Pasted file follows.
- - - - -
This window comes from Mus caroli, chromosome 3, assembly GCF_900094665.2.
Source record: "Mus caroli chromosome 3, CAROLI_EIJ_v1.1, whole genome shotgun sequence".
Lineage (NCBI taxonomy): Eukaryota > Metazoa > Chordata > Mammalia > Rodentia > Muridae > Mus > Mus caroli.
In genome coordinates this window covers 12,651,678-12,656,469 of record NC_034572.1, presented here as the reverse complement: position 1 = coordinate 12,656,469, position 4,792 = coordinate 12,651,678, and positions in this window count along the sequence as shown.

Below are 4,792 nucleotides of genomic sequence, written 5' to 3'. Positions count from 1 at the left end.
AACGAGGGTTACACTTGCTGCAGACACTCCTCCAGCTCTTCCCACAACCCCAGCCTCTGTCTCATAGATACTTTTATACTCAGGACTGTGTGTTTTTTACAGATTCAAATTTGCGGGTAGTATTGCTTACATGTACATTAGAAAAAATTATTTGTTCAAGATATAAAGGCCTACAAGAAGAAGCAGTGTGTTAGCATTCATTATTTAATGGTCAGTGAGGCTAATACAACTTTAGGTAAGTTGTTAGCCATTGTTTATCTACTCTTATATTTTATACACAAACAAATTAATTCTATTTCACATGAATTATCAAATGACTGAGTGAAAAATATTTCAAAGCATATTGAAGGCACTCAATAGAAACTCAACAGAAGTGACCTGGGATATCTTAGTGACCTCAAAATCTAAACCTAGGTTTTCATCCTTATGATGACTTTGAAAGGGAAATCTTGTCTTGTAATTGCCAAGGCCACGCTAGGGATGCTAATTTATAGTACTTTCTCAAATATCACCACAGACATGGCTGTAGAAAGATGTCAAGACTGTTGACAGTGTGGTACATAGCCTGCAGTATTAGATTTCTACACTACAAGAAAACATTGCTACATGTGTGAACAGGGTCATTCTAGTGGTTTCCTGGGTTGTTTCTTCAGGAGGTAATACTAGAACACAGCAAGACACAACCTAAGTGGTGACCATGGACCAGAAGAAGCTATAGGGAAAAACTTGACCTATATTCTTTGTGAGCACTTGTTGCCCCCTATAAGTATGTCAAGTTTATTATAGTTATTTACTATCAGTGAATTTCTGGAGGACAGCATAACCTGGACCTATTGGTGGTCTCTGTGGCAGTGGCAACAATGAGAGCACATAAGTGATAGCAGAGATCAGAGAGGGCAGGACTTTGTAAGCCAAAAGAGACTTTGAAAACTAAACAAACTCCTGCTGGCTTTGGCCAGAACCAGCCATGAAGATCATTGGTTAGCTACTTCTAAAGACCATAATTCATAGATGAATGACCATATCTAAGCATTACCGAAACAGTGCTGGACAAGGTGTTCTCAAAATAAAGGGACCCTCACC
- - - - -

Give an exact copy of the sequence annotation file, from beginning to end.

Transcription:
This window comes from Mus caroli, chromosome 3, assembly GCF_900094665.2.
Source record: "Mus caroli chromosome 3, CAROLI_EIJ_v1.1, whole genome shotgun sequence".
Lineage (NCBI taxonomy): Eukaryota > Metazoa > Chordata > Mammalia > Rodentia > Muridae > Mus > Mus caroli.
In genome coordinates this window covers 12,651,678-12,656,469 of record NC_034572.1, presented here as the reverse complement: position 1 = coordinate 12,656,469, position 4,792 = coordinate 12,651,678, and positions in this window count along the sequence as shown.

Below are 4,792 nucleotides of genomic sequence, written 5' to 3'. Positions count from 1 at the left end.
AACGAGGGTTACACTTGCTGCAGACACTCCTCCAGCTCTTCCCACAACCCCAGCCTCTGTCTCATAGATACTTTTATACTCAGGACTGTGTGTTTTTTACAGATTCAAATTTGCGGGTAGTATTGCTTACATGTACATTAGAAAAAATTATTTGTTCAAGATATAAAGGCCTACAAGAAGAAGCAGTGTGTTAGCATTCATTATTTAATGGTCAGTGAGGCTAATACAACTTTAGGTAAGTTGTTAGCCATTGTTTATCTACTCTTATATTTTATACACAAACAAATTAATTCTATTTCACATGAATTATCAAATGACTGAGTGAAAAATATTTCAAAGCATATTGAAGGCACTCAATAGAAACTCAACAGAAGTGACCTGGGATATCTTAGTGACCTCAAAATCTAAACCTAGGTTTTCATCCTTATGATGACTTTGAAAGGGAAATCTTGTCTTGTAATTGCCAAGGCCACGCTAGGGATGCTAATTTATAGTACTTTCTCAAATATCACCACAGACATGGCTGTAGAAAGATGTCAAGACTGTTGACAGTGTGGTACATAGCCTGCAGTATTAGATTTCTACACTACAAGAAAACATTGCTACATGTGTGAACAGGGTCATTCTAGTGGTTTCCTGGGTTGTTTCTTCAGGAGGTAATACTAGAACACAGCAAGACACAACCTAAGTGGTGACCATGGACCAGAAGAAGCTATAGGGAAAAACTTGACCTATATTCTTTGTGAGCACTTGTTGCCCCCTATAAGTATGTCAAGTTTATTATAGTTATTTACTATCAGTGAATTTCTGGAGGACAGCATAACCTGGACCTATTGGTGGTCTCTGTGGCAGTGGCAACAATGAGAGCACATAAGTGATAGCAGAGATCAGAGAGGGCAGGACTTTGTAAGCCAAAAGAGACTTTGAAAACTAAACAAACTCCTGCTGGCTTTGGCCAGAACCAGCCATGAAGATCATTGGTTAGCTACTTCTAAAGACCATAATTCATAGATGAATGACCATATCTAAGCATTACCGAAACAGTGCTGGACAAGGTGTTCTCAAAATAAAGGGACCCTCACC